Tag Archives: indie publishing

Maximizing the Potential of Your eBook

Guest Post by Natasha Fondren

The question I get asked most by my clients is this: “What else, other than the text, should I put in my book?”

POD books and eBooks can handle extra pages, images, color, fonts, and content without any cost (up to a certain point, and even with Kindle, it’s marginal). When you’re done writing your book, you want to add content that will first, sell your book, and second, sell your other books.


In eBooks, the front matter serves only one purpose: to sell this book to your readers.

In bookstores, readers check out books in this order:

  1. They catch sight of the cover.
  2. They turn it over and read the back cover.
  3. They skim through the appropriate ad pages at the beginning.
  4. They turn to the first page of the text and read a bit.

With eBooks, it goes more like this:

  1. They catch sight of the cover on the website.
  2. They click on the title.
  3. They check out the average rating.
  4. They read the synopsis and maybe skim the reviews.
  5. They download a sample.

It’s important to note that once they download a sample, they haven’t yet bought it. You still have to sell your book with the sample: the first 10% of your book.


In a traditional book, the opening consists of ad pages, half-title page, title page, copyright page, list of other books by the author, dedication page, epigraph, table of contents, and sometimes acknowledgments.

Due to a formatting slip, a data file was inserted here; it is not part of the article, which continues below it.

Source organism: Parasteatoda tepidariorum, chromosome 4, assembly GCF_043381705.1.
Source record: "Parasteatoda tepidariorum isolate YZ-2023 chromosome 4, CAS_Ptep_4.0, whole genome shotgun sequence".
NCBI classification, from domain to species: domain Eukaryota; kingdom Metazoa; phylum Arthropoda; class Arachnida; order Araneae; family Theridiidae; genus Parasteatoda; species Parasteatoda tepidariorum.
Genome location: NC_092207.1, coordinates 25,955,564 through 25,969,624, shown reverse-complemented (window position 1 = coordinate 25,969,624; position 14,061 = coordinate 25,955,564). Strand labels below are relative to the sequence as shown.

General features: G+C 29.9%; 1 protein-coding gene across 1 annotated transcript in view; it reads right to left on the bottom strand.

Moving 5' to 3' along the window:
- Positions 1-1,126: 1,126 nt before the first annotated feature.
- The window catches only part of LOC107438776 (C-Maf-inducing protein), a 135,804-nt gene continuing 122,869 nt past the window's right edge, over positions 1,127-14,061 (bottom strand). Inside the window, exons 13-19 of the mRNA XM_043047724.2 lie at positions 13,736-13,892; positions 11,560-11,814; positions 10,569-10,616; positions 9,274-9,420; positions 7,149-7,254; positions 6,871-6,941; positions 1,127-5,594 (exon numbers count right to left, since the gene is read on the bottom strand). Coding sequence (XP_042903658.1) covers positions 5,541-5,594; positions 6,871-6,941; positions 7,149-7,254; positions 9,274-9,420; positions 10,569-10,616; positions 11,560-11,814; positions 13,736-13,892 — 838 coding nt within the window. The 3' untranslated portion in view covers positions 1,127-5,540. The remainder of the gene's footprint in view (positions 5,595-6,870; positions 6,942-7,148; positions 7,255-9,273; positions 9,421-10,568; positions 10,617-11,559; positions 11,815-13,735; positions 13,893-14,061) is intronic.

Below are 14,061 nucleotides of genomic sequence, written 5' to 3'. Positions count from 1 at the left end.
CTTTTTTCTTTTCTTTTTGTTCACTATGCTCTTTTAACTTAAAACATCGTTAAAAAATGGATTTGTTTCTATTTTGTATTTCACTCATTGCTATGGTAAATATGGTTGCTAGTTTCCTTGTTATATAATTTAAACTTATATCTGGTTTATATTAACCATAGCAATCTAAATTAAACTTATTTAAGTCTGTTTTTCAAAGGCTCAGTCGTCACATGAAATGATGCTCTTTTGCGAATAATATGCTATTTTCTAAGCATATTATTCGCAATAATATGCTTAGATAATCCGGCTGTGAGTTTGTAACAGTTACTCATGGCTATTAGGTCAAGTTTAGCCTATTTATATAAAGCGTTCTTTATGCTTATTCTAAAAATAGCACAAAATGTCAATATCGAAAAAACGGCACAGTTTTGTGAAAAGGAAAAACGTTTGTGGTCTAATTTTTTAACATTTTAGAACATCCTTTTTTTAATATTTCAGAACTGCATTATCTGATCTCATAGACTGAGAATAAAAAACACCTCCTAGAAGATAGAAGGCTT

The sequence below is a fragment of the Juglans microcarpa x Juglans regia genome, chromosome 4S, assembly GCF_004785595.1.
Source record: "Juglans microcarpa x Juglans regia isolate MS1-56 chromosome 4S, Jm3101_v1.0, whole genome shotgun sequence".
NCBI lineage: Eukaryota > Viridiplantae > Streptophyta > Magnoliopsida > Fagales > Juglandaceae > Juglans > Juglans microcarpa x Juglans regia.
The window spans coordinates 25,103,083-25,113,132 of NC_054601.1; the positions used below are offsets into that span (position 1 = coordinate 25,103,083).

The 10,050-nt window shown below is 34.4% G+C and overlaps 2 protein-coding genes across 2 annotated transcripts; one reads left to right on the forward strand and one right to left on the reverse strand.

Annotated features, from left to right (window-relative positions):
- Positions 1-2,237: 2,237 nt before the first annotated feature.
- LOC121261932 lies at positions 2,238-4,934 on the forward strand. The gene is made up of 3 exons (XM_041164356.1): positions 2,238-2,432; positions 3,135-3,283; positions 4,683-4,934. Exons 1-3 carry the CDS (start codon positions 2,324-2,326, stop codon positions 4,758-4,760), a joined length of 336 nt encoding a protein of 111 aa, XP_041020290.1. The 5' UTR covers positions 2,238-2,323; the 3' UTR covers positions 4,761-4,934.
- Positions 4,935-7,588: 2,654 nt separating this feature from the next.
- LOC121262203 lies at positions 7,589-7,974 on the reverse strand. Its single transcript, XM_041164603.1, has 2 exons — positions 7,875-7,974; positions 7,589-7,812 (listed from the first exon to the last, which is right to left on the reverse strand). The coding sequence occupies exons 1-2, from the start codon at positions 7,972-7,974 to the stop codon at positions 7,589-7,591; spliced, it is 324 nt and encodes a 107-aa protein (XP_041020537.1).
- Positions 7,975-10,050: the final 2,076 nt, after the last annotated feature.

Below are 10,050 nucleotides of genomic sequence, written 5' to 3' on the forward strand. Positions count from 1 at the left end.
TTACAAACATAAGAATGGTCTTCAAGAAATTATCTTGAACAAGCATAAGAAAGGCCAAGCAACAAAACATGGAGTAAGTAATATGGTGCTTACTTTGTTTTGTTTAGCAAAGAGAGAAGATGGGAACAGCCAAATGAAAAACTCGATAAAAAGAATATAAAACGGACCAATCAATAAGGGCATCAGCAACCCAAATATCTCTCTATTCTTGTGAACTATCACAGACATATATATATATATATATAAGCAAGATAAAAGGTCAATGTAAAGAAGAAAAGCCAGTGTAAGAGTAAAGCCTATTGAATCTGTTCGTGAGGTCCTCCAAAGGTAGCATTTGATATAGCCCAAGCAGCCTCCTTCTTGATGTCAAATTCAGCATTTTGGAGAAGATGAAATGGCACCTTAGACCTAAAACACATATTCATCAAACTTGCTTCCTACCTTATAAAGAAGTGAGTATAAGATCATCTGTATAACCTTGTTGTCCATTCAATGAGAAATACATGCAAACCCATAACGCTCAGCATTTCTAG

In an eBook, we want to get rid of everything that doesn’t sell your book because it takes up space in that first 10% of your sample. First, the half-title page, a holdover from printing processes, is completely unnecessary.

The copyright page will not sell your book, nor will it magically prevent piracy. Send it to the back. The acknowledgments, likewise, should be sent to the back.

The list of other books by the author will only sell this book if you have a long list that proves you to be an author who’s had some practice at this. When in the front matter, this list does not sell those books; it only tells the prospective reader that you’ve some experience under your belt.

This list is better at the end, after they finish the book, when they’ll be looking for their next read. Probably they’ve already seen on the website that you’ve written other books, if you have.

The dedication? As interesting as it is to you, it should only stay up front if it’s truly going to hook the reader into buying your book.

The table of contents is accessed through a menu button, so it’s unnecessary to put it up front unless it sells your book, as is the case in nonfiction (telling the reader what is contained in the book) or in some fiction, where the chapter titles are so interesting that they hook the reader.